Gloucester council unlikely to back AGL water strategy

AGL's Gloucester Gas Project's Waukivory fracture stimulation.

AGL's Gloucester Gas Project's Waukivory fracture stimulation.

The Gloucester City Council is likely to reject a number of key proposals put forward by power company, AGL Energy in its water management strategy.

AGL published its final draft of its extracted water strategy for the Gloucester Gas Project in New South Wales last week.

AGL’s preferred strategy involves the treatment and desalination of extracted water for central processing facility processes, drilling and fracture stimulation, as well as local irrigation.

The water strategy states that there will be one less holding pond proposed at the Central Processing Facility (CPF) water treatment plant (WTP) in Gloucester, water discharge will be earmarked for the Avon River instead of Dog Trap Creek, there will be substantially lower volumes of treated water discharged into the Avon River and that no discharge of treated water is proposed during low flow periods.

“Taking into account regulator and community comments, a geomorphological and ecological study has been completed to determine the best location for the few occasions when stream discharges are likely to be required for treated water (Cardno, 2015). A location on the Avon River upstream of the confluence of Dog Trap Creek has been recommended,” the report states.

AGL’s wholly-owned coal seam gas Gloucester Gas Project is located in the Gloucester Basin in New South Wales. The project will include about 110 gas wells, a Central Processing Facility for compression and processing of the extracted gas and water treatment, a gas fired electricity generating facility with capacity of up to 15MW and a gas transmission pipeline between the central processing facility and the existing gas supply network at Hexham.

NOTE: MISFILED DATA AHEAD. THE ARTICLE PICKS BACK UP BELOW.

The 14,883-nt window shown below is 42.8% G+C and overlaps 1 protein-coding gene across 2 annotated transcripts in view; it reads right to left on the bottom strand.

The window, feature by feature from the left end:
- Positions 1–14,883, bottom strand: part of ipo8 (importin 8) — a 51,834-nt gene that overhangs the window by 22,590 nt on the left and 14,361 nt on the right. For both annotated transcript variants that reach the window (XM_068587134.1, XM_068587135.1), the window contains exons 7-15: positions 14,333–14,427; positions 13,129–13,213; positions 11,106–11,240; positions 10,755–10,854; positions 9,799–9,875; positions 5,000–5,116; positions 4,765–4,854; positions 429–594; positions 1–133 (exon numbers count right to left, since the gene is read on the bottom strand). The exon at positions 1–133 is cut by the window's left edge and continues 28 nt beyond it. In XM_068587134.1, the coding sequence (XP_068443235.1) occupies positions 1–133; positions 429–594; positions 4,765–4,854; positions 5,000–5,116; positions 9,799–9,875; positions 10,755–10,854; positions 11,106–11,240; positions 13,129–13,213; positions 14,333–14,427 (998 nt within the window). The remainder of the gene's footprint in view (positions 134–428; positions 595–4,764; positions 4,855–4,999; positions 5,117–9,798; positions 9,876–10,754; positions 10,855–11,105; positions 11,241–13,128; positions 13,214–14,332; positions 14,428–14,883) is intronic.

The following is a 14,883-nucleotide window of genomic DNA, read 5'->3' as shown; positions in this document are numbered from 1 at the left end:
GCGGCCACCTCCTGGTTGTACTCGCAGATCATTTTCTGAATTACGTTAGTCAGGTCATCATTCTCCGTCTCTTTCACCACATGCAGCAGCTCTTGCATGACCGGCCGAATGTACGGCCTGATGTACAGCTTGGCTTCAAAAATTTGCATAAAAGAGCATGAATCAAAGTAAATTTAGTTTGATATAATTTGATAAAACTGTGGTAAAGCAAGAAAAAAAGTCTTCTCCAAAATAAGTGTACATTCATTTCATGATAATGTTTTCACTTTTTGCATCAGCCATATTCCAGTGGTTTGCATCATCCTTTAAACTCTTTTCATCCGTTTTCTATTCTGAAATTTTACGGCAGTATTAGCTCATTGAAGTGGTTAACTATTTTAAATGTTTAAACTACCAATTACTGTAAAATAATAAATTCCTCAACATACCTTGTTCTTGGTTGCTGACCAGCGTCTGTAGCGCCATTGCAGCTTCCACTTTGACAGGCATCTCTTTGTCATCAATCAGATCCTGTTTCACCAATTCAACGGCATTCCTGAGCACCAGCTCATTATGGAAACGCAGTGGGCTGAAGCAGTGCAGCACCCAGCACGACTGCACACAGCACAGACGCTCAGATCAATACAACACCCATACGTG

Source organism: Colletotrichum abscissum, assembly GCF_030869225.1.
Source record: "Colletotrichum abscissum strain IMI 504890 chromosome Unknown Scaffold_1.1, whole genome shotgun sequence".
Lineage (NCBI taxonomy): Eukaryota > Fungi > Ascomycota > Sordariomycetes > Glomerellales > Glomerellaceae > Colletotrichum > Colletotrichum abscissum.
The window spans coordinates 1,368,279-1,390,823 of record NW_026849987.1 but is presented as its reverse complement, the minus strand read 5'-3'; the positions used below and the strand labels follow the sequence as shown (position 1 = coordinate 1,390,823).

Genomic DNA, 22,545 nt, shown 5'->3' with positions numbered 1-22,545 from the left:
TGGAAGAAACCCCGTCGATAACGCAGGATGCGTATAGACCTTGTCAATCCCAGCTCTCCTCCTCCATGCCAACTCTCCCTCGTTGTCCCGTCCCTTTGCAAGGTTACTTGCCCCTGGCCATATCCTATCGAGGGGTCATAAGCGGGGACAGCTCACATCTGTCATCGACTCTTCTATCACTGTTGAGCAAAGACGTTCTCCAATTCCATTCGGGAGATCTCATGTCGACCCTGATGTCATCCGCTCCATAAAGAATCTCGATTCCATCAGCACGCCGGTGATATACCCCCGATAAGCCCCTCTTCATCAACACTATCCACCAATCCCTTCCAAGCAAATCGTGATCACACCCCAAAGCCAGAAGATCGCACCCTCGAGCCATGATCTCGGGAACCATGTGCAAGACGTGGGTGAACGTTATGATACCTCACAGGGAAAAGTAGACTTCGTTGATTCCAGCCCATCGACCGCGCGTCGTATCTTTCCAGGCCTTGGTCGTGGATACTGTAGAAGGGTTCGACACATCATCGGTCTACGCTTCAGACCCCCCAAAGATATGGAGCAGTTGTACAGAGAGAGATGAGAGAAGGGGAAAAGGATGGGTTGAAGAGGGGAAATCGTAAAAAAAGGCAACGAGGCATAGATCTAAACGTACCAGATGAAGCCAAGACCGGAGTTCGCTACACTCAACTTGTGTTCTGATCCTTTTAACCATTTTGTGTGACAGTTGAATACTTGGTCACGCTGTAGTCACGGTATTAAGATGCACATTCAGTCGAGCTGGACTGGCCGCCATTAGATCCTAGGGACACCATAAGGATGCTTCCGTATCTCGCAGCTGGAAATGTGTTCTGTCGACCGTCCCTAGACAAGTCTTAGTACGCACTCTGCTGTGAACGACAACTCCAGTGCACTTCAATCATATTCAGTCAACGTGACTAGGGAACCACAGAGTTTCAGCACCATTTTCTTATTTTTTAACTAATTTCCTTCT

First gas is expected in 2018.

The project’s water management strategy has come under fire in recent months, with claims the company was storing flowback water from pilot wells without holding proper permits.

Flow testing at the project’s Waukivory pilot test program are set to continue over the next six months, with a final investment decision for project expected in 2016.

The water strategy draft will be presented to key government agencies, Gloucester Shire Council and Mid Coast Water with a final version will be submitted to the Department of Planning and Environment.

But Gloucester Shire Council is unlikely to back the revised strategy document, according to Mayor, John Rosenbaum.

“We will discuss it in depth when we get together as council, but at this stage I did notice their request to have the water put into the river and when there is high rainfall events they may have to release some water from their holding ponds,” he said.

“I don’t know if there is any other case where they have been allowed to put it directly into the river or creeks. And that will certainly require us to find out more about what the requirements would be for it to be allowed, or we may simply just reject that aspect altogether.”

While admitting the council is not the decision maker, Mr Rosenbaum did caution the company not to exclude the community’s concerns over the treatment of extracted water.

“Our message is simple, that the company should engage with the community early, and before the decisions are even made. If you do not, the costs are going to be enormous down the track.

“The community feels left out and threatened. And people will immediately go to thinking, ‘what can we put in their way to slow this down’.”

Read the full AGL Gloucester Gas Project – Extracted Water Management Strategy Final Draft HERE.

Eddie Morton is the associate editor of Gas Today:

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